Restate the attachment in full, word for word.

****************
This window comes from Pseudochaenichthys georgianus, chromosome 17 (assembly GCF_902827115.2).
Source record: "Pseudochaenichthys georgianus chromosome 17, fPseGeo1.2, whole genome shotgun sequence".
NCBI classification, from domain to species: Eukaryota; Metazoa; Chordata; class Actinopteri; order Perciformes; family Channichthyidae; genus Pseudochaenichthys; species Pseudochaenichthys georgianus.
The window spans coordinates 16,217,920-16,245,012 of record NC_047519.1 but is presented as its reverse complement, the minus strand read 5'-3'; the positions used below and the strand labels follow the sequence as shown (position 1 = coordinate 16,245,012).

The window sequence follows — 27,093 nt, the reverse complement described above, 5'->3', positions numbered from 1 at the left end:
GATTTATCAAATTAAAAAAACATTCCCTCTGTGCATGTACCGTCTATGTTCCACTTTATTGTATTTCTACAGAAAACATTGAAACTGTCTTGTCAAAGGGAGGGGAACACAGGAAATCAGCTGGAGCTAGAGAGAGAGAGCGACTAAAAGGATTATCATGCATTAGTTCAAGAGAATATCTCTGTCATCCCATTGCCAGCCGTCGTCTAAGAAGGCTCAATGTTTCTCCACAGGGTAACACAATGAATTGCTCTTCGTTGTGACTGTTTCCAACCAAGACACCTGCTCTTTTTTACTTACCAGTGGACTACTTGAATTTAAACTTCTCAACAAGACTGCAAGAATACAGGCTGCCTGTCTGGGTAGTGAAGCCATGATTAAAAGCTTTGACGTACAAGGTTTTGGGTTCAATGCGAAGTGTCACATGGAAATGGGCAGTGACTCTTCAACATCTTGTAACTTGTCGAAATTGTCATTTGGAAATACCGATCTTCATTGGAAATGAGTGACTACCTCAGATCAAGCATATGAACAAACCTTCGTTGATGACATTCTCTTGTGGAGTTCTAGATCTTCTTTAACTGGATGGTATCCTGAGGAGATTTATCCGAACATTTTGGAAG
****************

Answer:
This window comes from Pseudochaenichthys georgianus, chromosome 17 (assembly GCF_902827115.2).
Source record: "Pseudochaenichthys georgianus chromosome 17, fPseGeo1.2, whole genome shotgun sequence".
NCBI classification, from domain to species: Eukaryota; Metazoa; Chordata; class Actinopteri; order Perciformes; family Channichthyidae; genus Pseudochaenichthys; species Pseudochaenichthys georgianus.
The window spans coordinates 16,217,920-16,245,012 of record NC_047519.1 but is presented as its reverse complement, the minus strand read 5'-3'; the positions used below and the strand labels follow the sequence as shown (position 1 = coordinate 16,245,012).

The window sequence follows — 27,093 nt, the reverse complement described above, 5'->3', positions numbered from 1 at the left end:
GATTTATCAAATTAAAAAAACATTCCCTCTGTGCATGTACCGTCTATGTTCCACTTTATTGTATTTCTACAGAAAACATTGAAACTGTCTTGTCAAAGGGAGGGGAACACAGGAAATCAGCTGGAGCTAGAGAGAGAGAGCGACTAAAAGGATTATCATGCATTAGTTCAAGAGAATATCTCTGTCATCCCATTGCCAGCCGTCGTCTAAGAAGGCTCAATGTTTCTCCACAGGGTAACACAATGAATTGCTCTTCGTTGTGACTGTTTCCAACCAAGACACCTGCTCTTTTTTACTTACCAGTGGACTACTTGAATTTAAACTTCTCAACAAGACTGCAAGAATACAGGCTGCCTGTCTGGGTAGTGAAGCCATGATTAAAAGCTTTGACGTACAAGGTTTTGGGTTCAATGCGAAGTGTCACATGGAAATGGGCAGTGACTCTTCAACATCTTGTAACTTGTCGAAATTGTCATTTGGAAATACCGATCTTCATTGGAAATGAGTGACTACCTCAGATCAAGCATATGAACAAACCTTCGTTGATGACATTCTCTTGTGGAGTTCTAGATCTTCTTTAACTGGATGGTATCCTGAGGAGATTTATCCGAACATTTTGGAAG